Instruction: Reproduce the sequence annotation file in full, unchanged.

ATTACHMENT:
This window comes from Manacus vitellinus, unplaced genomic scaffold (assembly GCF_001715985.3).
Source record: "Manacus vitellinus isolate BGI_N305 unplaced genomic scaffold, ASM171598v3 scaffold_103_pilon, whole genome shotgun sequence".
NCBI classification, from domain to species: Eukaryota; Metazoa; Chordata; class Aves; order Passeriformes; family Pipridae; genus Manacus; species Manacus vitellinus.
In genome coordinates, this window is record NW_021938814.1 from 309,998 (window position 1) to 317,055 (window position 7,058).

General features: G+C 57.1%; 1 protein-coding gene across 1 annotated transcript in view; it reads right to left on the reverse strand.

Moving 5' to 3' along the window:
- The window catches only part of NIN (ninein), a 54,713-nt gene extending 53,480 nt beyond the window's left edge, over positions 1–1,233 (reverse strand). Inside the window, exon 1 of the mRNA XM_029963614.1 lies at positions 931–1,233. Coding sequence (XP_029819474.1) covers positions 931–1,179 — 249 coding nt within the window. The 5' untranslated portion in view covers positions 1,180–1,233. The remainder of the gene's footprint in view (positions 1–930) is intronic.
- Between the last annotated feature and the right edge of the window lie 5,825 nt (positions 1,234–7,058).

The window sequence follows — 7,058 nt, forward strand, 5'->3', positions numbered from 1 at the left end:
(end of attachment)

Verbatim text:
This window comes from Manacus vitellinus, unplaced genomic scaffold (assembly GCF_001715985.3).
Source record: "Manacus vitellinus isolate BGI_N305 unplaced genomic scaffold, ASM171598v3 scaffold_103_pilon, whole genome shotgun sequence".
NCBI classification, from domain to species: Eukaryota; Metazoa; Chordata; class Aves; order Passeriformes; family Pipridae; genus Manacus; species Manacus vitellinus.
In genome coordinates, this window is record NW_021938814.1 from 309,998 (window position 1) to 317,055 (window position 7,058).

General features: G+C 57.1%; 1 protein-coding gene across 1 annotated transcript in view; it reads right to left on the reverse strand.

Moving 5' to 3' along the window:
- The window catches only part of NIN (ninein), a 54,713-nt gene extending 53,480 nt beyond the window's left edge, over positions 1–1,233 (reverse strand). Inside the window, exon 1 of the mRNA XM_029963614.1 lies at positions 931–1,233. Coding sequence (XP_029819474.1) covers positions 931–1,179 — 249 coding nt within the window. The 5' untranslated portion in view covers positions 1,180–1,233. The remainder of the gene's footprint in view (positions 1–930) is intronic.
- Between the last annotated feature and the right edge of the window lie 5,825 nt (positions 1,234–7,058).

The window sequence follows — 7,058 nt, forward strand, 5'->3', positions numbered from 1 at the left end: